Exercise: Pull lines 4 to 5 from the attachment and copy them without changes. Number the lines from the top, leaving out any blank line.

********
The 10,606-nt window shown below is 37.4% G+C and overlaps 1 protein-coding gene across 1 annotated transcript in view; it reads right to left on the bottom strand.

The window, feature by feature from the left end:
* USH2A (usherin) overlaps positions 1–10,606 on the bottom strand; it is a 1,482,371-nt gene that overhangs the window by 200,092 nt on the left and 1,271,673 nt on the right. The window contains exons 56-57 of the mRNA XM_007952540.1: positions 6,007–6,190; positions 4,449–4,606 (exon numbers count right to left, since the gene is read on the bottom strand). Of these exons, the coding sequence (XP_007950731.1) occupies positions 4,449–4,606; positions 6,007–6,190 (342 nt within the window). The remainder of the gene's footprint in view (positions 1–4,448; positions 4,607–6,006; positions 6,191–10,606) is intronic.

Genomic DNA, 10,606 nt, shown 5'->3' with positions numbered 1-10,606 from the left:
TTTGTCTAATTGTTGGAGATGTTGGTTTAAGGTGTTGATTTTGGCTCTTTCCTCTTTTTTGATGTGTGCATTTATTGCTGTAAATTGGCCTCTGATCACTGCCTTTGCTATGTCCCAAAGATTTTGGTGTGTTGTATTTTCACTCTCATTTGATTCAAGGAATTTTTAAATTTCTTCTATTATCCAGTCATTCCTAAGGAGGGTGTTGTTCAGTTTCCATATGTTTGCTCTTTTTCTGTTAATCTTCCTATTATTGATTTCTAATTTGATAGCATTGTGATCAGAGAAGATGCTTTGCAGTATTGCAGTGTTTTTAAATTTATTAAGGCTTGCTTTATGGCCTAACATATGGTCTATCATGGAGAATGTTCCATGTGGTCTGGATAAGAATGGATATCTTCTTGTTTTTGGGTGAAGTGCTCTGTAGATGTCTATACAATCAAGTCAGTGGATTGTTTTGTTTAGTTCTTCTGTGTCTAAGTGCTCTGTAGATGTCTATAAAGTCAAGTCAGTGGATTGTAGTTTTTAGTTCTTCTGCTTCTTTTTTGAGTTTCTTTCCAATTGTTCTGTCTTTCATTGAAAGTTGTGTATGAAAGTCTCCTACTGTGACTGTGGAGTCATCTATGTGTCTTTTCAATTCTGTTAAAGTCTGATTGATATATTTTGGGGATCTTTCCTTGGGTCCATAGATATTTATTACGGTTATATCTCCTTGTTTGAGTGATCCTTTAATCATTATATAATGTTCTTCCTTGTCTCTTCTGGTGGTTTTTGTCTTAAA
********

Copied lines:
Genomic DNA, 10,606 nt, shown 5'->3' with positions numbered 1-10,606 from the left:
TTTGTCTAATTGTTGGAGATGTTGGTTTAAGGTGTTGATTTTGGCTCTTTCCTCTTTTTTGATGTGTGCATTTATTGCTGTAAATTGGCCTCTGATCACTGCCTTTGCTATGTCCCAAAGATTTTGGTGTGTTGTATTTTCACTCTCATTTGATTCAAGGAATTTTTAAATTTCTTCTATTATCCAGTCATTCCTAAGGAGGGTGTTGTTCAGTTTCCATATGTTTGCTCTTTTTCTGTTAATCTTCCTATTATTGATTTCTAATTTGATAGCATTGTGATCAGAGAAGATGCTTTGCAGTATTGCAGTGTTTTTAAATTTATTAAGGCTTGCTTTATGGCCTAACATATGGTCTATCATGGAGAATGTTCCATGTGGTCTGGATAAGAATGGATATCTTCTTGTTTTTGGGTGAAGTGCTCTGTAGATGTCTATACAATCAAGTCAGTGGATTGTTTTGTTTAGTTCTTCTGTGTCTAAGTGCTCTGTAGATGTCTATAAAGTCAAGTCAGTGGATTGTAGTTTTTAGTTCTTCTGCTTCTTTTTTGAGTTTCTTTCCAATTGTTCTGTCTTTCATTGAAAGTTGTGTATGAAAGTCTCCTACTGTGACTGTGGAGTCATCTATGTGTCTTTTCAATTCTGTTAAAGTCTGATTGATATATTTTGGGGATCTTTCCTTGGGTCCATAGATATTTATTACGGTTATATCTCCTTGTTTGAGTGATCCTTTAATCATTATATAATGTTCTTCCTTGTCTCTTCTGGTGGTTTTTGTCTTAAA